“Innocence” is supposed to be an allegory of the precarious state of an American teenager as it explores themes of loss, the human condition and a society torn between purity and narcissism. However, the only message that is likely to be bestowed upon its target audience of preteen girls is that they should disobey their parents and have sex as soon as possible. Fortunately, even said demographic may have a hard time staying awake for the entirety of this melancholic “Twilight Saga” knock-off. Speaking of which, star Sophie Curtis’s crestfallen Beckett makes Kristen Stewart’s wet-dish-rag Bella look overly exuberant. (Thumbs Down!)

The Last of Robin Hood

Kevin Kline portrays Errol Flynn - a swashbuckling Hollywood star and notorious ladies man who undertakes a liaison with aspiring actress Beverly Aadland (Dakota Fanning) that eventually comes to a crashing end when events force the relationship into the open, sparking an avalanche of publicity. (R - 94 minutes)

If it were not for the strength of of its stars, “The Last of Robin Hood” may have been a bit harder to recommend seeing. After all, it depicts a love affair that is not only rather revolting but also somewhat insignificant. However, at the heart of it all is the search for happiness which, as we all - and the trio at focus in this flick - know, is an incredibly difficult and ofttimes messy endeavor. That theme along with a pitch-perfect performance from Kevin Kline as well as equally excellent efforts from Susan Sarandon and Dakota Fanning make this movie well worth watching. (Thumbs Up!)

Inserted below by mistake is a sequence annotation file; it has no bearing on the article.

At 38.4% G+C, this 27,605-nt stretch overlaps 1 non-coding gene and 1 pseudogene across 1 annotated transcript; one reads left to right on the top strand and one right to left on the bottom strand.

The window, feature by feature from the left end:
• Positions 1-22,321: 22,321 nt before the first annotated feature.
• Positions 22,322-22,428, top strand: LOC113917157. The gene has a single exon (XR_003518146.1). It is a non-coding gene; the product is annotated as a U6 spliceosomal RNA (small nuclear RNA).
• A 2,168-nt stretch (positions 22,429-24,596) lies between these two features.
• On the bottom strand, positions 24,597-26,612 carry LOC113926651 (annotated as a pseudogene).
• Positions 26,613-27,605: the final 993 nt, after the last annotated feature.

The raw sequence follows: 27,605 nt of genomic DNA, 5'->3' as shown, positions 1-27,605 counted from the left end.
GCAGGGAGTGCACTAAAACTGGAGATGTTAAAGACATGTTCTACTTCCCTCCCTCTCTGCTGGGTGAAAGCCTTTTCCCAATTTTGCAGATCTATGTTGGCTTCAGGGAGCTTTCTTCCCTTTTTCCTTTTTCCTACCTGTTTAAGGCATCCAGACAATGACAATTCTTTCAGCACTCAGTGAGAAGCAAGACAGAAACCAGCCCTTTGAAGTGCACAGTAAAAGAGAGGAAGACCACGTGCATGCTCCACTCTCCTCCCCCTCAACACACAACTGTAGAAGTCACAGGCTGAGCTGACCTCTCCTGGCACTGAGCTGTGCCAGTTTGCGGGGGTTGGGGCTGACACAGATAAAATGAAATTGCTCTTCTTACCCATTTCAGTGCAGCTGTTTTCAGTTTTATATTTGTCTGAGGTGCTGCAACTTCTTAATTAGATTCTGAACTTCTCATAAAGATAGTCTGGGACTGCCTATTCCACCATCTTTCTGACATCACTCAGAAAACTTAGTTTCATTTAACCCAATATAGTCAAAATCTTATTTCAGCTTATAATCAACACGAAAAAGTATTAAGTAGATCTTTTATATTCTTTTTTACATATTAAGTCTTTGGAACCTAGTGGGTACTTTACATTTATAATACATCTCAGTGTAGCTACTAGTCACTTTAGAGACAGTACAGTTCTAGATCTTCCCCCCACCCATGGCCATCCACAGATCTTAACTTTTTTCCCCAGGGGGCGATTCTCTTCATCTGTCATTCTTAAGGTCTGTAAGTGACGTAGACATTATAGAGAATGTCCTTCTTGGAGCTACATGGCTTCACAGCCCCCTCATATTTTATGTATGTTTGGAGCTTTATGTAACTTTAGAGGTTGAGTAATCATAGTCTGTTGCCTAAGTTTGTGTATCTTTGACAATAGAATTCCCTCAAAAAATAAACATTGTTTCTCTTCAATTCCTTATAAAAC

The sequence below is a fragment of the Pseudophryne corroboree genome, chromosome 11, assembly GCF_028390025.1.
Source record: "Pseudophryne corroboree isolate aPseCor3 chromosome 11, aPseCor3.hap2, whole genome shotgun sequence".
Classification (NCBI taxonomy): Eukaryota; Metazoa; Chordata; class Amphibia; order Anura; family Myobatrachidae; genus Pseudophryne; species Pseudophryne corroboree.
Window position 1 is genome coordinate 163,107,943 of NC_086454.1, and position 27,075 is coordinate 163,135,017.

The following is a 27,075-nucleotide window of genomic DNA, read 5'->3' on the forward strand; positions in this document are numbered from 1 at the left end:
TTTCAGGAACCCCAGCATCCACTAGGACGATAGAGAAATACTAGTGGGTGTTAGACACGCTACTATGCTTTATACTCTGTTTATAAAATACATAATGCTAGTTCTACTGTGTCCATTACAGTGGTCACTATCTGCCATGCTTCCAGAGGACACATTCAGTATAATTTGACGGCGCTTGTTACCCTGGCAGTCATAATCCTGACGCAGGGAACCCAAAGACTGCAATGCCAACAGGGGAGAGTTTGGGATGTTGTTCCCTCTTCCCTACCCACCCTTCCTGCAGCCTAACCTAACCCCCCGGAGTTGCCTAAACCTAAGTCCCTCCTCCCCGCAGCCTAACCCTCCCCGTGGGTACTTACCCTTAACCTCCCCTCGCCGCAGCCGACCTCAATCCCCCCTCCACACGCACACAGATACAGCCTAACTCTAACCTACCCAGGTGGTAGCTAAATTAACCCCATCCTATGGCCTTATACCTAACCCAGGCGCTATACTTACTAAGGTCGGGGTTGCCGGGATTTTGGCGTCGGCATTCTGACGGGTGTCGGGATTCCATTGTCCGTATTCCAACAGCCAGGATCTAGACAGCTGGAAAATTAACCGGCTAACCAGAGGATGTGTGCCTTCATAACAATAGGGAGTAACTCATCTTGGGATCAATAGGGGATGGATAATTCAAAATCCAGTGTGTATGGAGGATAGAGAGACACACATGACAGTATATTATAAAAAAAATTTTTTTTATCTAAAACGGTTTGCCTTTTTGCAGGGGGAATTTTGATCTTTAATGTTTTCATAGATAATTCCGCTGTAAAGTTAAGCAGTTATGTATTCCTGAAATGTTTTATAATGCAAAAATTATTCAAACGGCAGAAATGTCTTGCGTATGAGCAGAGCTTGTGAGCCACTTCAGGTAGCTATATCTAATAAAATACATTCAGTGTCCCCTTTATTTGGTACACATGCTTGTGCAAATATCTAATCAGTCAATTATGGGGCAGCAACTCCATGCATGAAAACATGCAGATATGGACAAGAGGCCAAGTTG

Breakthrough Interviews: Writers/Directors Richard Glatzer and Wash Westmoreland ('The Last of Robin Hood')

‘The Longest Week’

Jason Bateman plays an affluent and aimless man who lives a life of leisure in his parent's prestigious Manhattan Hotel. In the span of one week, he finds himself evicted, disinherited and in love. Olivia Wilde, Billy Crudup and Jenny Slate also star. (PG-13 - 86 minutes)

“The Longest Week” wants to be a Wes Anderson film so badly that you almost start to empathize with it and like the new dramedy out of sheer pity. That is more than you can say about any of its characters, all of whom are incredibly unlikeable as they engage in dull discourse about problems that most moviegoers wish that they had. First-time writer/director Peter Glanz shows promise but he is merely imitating others here and that artificiality affects the authenticity of his character arcs. As a result, the entire ordeal feels fruitless and without meaning. (Thumbs Down!)

‘May in the Summer’

Cherien Dabis plays a woman who, upon returning to her familial hometown of Amman, Jordan for her wedding, is led to question the direction her life is taking. Her once carefully structured world appears to unravel as she grapples with her own truths. (R - 109 minutes)

“May in the Summer” seems more like a soap opera set in Amman than a legitimate feature-length dramedy. That is because writer/director Cherien Dabis - who also stars in the film as its title character - does not establish a specific purpose for her story and instead merely makes it an account of things that occur over one summer with the thin thread of pre-marital apprehension. As a result, we do not particularly mind spending the summer with these characters but we never become invested enough in their problems to make the experience emotionally resonant or even genuinely entertaining. (Thumbs Down!)

‘Trailer Park Boys: Don’t Legalize It’

Robb Wells plays a man whose dope growing business is under a major threat when the government announces a plan to legalize marijuana so he heads to Ottawa to make an impassioned plea to protest decriminalization. (NR - 95 minutes)

“Trailer Park Boys: Don’t Legalize It” - the third feature-length film version of the Canadian small screen mockumentary series about life at a trailer park - takes entirely too long to get rolling and instead starts off with way too many silly ancillary characters muddying up a formula that works best when it focuses on its three leads’ absurd antics. The story eventually gets there as Robb Wells’ Ricky, John Paul Tremblay’s Julian and Mike Smith’s Bubbles hit the road and flail around in the big city like fish out of water, but the laughs - although large - arrive too late. (Thumbs Down!)